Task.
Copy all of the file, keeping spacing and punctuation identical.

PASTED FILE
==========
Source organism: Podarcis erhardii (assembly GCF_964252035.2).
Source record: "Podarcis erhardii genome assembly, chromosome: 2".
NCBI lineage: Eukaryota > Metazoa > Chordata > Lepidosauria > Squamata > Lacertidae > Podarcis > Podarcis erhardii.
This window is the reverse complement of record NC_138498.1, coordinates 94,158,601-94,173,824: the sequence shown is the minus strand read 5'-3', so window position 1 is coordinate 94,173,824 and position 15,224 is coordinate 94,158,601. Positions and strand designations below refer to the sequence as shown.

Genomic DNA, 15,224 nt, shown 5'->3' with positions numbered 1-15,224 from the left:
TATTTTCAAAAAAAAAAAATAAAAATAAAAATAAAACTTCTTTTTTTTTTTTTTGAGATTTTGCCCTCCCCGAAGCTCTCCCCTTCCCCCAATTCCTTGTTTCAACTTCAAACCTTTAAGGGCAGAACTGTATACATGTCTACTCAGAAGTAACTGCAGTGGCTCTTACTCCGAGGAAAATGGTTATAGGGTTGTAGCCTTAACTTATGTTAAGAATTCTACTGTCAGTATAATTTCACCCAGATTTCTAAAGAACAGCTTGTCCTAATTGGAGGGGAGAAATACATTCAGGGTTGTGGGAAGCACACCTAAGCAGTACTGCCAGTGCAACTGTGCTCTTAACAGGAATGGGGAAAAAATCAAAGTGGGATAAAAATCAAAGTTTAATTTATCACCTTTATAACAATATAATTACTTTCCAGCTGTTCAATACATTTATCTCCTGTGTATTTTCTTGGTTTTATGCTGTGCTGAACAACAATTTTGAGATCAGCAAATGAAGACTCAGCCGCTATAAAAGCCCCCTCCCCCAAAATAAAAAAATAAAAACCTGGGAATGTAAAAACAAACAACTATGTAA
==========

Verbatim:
Source organism: Podarcis erhardii (assembly GCF_964252035.2).
Source record: "Podarcis erhardii genome assembly, chromosome: 2".
NCBI lineage: Eukaryota > Metazoa > Chordata > Lepidosauria > Squamata > Lacertidae > Podarcis > Podarcis erhardii.
This window is the reverse complement of record NC_138498.1, coordinates 94,158,601-94,173,824: the sequence shown is the minus strand read 5'-3', so window position 1 is coordinate 94,173,824 and position 15,224 is coordinate 94,158,601. Positions and strand designations below refer to the sequence as shown.

Genomic DNA, 15,224 nt, shown 5'->3' with positions numbered 1-15,224 from the left:
TATTTTCAAAAAAAAAAAATAAAAATAAAAATAAAACTTCTTTTTTTTTTTTTTGAGATTTTGCCCTCCCCGAAGCTCTCCCCTTCCCCCAATTCCTTGTTTCAACTTCAAACCTTTAAGGGCAGAACTGTATACATGTCTACTCAGAAGTAACTGCAGTGGCTCTTACTCCGAGGAAAATGGTTATAGGGTTGTAGCCTTAACTTATGTTAAGAATTCTACTGTCAGTATAATTTCACCCAGATTTCTAAAGAACAGCTTGTCCTAATTGGAGGGGAGAAATACATTCAGGGTTGTGGGAAGCACACCTAAGCAGTACTGCCAGTGCAACTGTGCTCTTAACAGGAATGGGGAAAAAATCAAAGTGGGATAAAAATCAAAGTTTAATTTATCACCTTTATAACAATATAATTACTTTCCAGCTGTTCAATACATTTATCTCCTGTGTATTTTCTTGGTTTTATGCTGTGCTGAACAACAATTTTGAGATCAGCAAATGAAGACTCAGCCGCTATAAAAGCCCCCTCCCCCAAAATAAAAAAATAAAAACCTGGGAATGTAAAAACAAACAACTATGTAA